INT Program INT-19-1a
Quantum Turbulence: Cold Atoms, Heavy Ions, and Neutron Stars
March 18 - April 19, 2019
Quantum turbulence lies at the heart of several nuclear physics applications. In particular, superfluidity likely holds the key to one of the outstanding mysteries in physics: pulsar glitches - sudden increases in the spinning of neutron stars even though they continually lose angular momentum. Quantum turbulence also appears in heavy ion collisions where the rapid excitation and subsequent quench of the system stimulates a cascade of energy.
This program aims to bring together experts on quantum turbulence from the fields of atomic physics, superfluid helium, nuclear physics, and astrophysics, to pave the road to a new understanding of quantum dynamics and its role in explaining pulsar glitches and heavy ion collisions.
The second week (March 25-29) of the program will be a workshop Quantum Turbulence: Experimental Insights led by Martin Zwierlein (MIT) and Wei Guo (U Florida) in which experimentalists from cold atom and liquid helium communities will share their insights, to be confronted with theory. A workshop registration fee may apply. The registration fee includes participation in the workshop, lectures, and coffee breaks.
With the exception of the workshop, we plan to follow the standard INT-program format of one or two daily talks with plenty of time for discussions and collaborations.
The program will be organized by themes intended to guide discussions between participants from different fields of physics. The exact nature of discussions each week will be flexible, depending on the interests of the participants.
Defining Quantum Turbulence (Week 1)
What exactly is quantum turbulence (QT)? How can it be identified and characterized in both formal and practical ways?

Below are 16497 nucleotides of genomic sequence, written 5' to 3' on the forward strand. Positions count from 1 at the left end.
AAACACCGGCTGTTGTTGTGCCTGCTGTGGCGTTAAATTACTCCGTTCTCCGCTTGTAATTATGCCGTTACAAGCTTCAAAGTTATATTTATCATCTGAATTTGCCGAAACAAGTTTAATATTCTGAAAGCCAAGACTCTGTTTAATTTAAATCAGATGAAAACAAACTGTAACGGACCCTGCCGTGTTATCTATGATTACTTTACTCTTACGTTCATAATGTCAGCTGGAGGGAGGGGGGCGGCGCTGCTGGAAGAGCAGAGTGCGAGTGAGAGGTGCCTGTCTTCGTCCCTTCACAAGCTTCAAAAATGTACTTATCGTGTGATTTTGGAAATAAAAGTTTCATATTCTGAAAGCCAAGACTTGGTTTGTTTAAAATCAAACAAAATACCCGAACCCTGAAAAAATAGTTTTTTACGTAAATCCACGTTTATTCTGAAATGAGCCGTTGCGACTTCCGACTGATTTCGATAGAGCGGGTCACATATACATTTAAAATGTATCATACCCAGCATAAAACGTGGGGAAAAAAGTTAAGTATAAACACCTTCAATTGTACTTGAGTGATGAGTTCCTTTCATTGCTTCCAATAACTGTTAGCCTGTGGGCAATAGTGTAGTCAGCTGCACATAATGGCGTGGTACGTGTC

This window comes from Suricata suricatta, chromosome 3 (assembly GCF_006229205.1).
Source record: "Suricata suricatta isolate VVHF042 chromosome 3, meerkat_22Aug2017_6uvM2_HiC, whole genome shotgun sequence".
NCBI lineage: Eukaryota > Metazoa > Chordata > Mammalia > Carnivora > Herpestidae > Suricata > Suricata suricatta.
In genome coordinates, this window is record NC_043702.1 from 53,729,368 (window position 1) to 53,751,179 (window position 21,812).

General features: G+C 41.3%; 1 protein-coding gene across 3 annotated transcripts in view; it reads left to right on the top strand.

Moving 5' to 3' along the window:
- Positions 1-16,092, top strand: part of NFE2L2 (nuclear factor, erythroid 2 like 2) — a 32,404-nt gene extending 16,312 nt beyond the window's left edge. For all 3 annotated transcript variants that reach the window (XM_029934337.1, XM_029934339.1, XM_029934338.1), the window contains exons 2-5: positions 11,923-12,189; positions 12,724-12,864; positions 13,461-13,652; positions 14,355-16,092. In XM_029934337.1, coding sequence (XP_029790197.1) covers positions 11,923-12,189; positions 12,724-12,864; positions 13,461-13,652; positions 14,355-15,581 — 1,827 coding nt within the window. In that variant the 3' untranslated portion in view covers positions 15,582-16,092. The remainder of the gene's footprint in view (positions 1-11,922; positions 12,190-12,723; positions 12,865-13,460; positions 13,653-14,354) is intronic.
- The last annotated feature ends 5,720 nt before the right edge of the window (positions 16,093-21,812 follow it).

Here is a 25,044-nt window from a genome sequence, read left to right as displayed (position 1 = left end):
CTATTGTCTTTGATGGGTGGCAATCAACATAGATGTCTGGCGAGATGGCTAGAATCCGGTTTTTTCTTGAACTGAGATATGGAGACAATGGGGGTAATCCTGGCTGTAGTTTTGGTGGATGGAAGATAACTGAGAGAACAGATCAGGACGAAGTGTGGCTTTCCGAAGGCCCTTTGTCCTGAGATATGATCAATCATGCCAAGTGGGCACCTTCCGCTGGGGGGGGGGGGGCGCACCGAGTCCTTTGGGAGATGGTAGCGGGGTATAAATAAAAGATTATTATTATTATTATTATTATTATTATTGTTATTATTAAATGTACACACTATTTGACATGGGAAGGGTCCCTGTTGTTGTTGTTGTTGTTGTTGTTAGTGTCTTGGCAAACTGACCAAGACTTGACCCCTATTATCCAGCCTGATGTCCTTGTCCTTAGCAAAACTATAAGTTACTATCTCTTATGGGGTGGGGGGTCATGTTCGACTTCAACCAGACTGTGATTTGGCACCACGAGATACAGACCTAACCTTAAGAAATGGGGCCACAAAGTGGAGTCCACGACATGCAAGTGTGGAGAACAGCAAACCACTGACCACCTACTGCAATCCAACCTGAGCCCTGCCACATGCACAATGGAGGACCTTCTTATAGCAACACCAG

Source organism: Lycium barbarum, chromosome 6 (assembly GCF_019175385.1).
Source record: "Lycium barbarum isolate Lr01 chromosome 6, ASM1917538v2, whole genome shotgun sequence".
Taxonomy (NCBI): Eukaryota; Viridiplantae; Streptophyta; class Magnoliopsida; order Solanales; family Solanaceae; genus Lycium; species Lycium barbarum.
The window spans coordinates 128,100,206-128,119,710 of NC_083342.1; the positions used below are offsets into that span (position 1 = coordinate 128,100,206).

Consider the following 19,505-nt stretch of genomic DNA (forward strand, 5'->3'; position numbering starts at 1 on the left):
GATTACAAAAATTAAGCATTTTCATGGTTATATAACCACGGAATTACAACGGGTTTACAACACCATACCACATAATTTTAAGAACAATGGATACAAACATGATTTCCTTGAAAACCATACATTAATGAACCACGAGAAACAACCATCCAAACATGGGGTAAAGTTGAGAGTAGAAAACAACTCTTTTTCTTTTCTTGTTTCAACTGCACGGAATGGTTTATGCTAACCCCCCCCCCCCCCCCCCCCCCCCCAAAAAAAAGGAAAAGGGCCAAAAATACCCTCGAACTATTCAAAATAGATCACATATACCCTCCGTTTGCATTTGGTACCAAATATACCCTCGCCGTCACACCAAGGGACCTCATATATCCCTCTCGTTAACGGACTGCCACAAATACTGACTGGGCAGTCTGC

Quantitative Benchmarks for Theories of Quantum Turbulence (Weeks 1-2)
To understand quantum turbulence in remote applications (i.e. neutron stars), reliable theoretical techniques are required. These need to be validated quantitatively against reliable experimental and theoretical results. A goal might include identifying some benchmark problems accessible to both experiment and theory - convincing both communities to establish some results.
What can be Learned from Experiments? (Week 2)
What observables and techniques are available experimentally to study QT? Can application domains such as neutron stars and heavy ions be realized in cold atoms or Helium? Can relativistic theories be studied terrestrially?
From Microscopic to Macroscopic Turbulence (Weeks 3-4)
How can one make the transition from microscopic descriptions of processes like vortex reconnection that underlie QT but which tend to be computationally costly, and macroscopic hydrodynamic descriptions suitable for describing, i.e., neutron stars? What should successful macroscopic theories look like? (I.e. how many components are needed? For example, in superfluid 3 He- 4 He mixtures, a single normal sufficies, but for proton-neutron mixtures independent normal components are needed since the protons are charged.) How do the theories change when coarse-graining in space and/or time?
Classical vs. Quantum Turbulence (Weeks 4-5)
How do classical and quantum turbulence differ? What can we learn about classical turbulence from quantum turbulence and vice versa?